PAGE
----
Chloramines are chemical byproducts of chlorine oxidizing nitrogen-based compounds in water. They are referred to as disinfectant byproducts (DBPs). Normally, it is the incomplete oxidation of carbon, ammonia and nitrogen-based organic waste that creates the long list of DBPs, whereas chloramines themselves follow a specific pattern.
First and foremost, most people refer to all DBPs as "chloramines", but that is an oversimplification. There are only three types of chloramines: monochloramine, dichloramine and trichloramine. Every other DBP (such as chloroform, cyanogen chloride, etc.) is formed by its own specific series of chemical reactions. For the purposes of this article, we will just focus on actual chloramines themselves. If you would like to know how the other DBPs are formed, we encourage you to do further research.
How Chloramines are formed
Let's start with Ammonia, which is a molecule with one Nitrogen attached to three Hydrogens (NH3). Since Nitrogen has three (3) electrons, it is fully occupied by single-electron Hydrogens. As chlorine does its job, rather than simply oxidizing and destroying Nitrogen, it combines with it in a series of chemical reactions. These chemical reactions are why we have the term "combined chlorine". It is not uncommon for pool people to use the terms chloramines and combined chlorine interchangeably.
As chlorine's strong, killing form of Hypochlorous acid (HOCl) is introduced to the water, it oxidizes and kills contaminants. When HOCl comes upon a Nitrogen, however, Nitrogen is not easily oxidized. It takes a 5:1 ratio of HOCl:NH3 for one Hydrogen to dissociate from Ammonia and be replaced by a Chloride (Cl). In other words, Monochloramine is formed when one of the three Hydrogens is replaced by a Chloride (Cl) from HOCl. The reaction occurs quickly, and looks like this:
HOCl + NH3 → NH2Cl + H2O
Hypochlorous Acid + Ammonia yields Monochloramine and Water
More HOCl continues to oxidize, and eventually an additional 5:1 ratio threshold is met, and another Hydrogen dissociates from the Nitrogen. It too is replaced by a Chloride (Cl) ion, and now Dichloramine has been formed. If you are keeping count, this is now a 10:1 ratio of HOCl to what was once Ammonia. The reaction looks like this:
HOCl + NH2Cl → NHCl2 + H2O
Hypochlorous Acid + Monochloramine yields Dichloramine and Water
You can probably guess the pattern by now. Yes, eventually another 5:1 ratio of HOCl to [this evolving Nitrogen compound] occurs, putting the tally up to a total of 15:1 HOCl to what was once Ammonia. When the final Hydrogen dissociates away from Nitrogen and is replaced by the third (and final) Chloride ion, Trichloramine is formed. Actually, the proper chemical name for this compound is Nitrogen Trichloride. It is referred to both ways, depending on which sources you read.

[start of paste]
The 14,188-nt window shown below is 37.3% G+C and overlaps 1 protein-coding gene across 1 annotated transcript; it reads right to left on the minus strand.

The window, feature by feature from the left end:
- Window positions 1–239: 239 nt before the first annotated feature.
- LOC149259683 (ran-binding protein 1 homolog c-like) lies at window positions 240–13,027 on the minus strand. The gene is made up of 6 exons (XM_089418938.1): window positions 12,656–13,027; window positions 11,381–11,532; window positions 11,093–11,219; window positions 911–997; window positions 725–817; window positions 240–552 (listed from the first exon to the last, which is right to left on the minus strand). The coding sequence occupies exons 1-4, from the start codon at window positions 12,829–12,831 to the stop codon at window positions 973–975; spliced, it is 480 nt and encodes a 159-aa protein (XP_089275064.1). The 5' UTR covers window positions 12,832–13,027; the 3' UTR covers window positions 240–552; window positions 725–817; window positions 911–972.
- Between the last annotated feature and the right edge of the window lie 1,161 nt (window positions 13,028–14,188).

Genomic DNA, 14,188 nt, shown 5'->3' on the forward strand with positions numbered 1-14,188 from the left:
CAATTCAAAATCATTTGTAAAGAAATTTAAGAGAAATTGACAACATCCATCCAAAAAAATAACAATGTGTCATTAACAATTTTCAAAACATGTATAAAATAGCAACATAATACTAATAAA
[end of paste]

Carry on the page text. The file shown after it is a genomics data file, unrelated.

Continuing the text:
Trichloramines are unlike their predecessors, because trichloramine goes airborne. Mono- and Dichloramines remain in the water, but not trichloramines. This off-gassing is an inevitable part of this process, and is the primary culprit behind indoor air quality problems.
Let's pause and think about this for a moment. To oxidize Ammonia out of the water, it takes a 15:1 ratio of HOCl to Ammonia. Not just 15:1 chlorine:ammonia, but HOCl, the strong form of chlorine. At a 7.5 pH, that's just 50% of your Free Available Chlorine (FAC), assuming you have no Cyanuric Acid (CYA) involved. This process takes up a ton of chlorine! We wish we had an enzyme or some other product that could assist in the breakdown of Ammonia and other Nitrogen compounds like urea, but we do not. So we must rely on chlorine to do the heavy lifting here. The final reaction to form Trichloramine looks like this:
HOCl + NHCl2 → NCl3 + H2O
Hypochlorous Acid + Dichloramine yields Trichloramine and Water
So chlorine combines with Ammonia in three successive stages: mono-chloramine (NH2Cl), di-chloramine (NHCl2), and tri-chloramine (NCl3). Believe it or not, chloramines actually have some disinfection capability, which is why they are also sometimes used as disinfectants in municipal water. Their health impact continues to be debated. That said, as more and more chlorine is added to the water, it begins to attack chloramines as though they are a part of the oxidant demand that must be destroyed in order to reach breakpoint chlorination. On the chart below, the destruction of chloramines is from point B to C.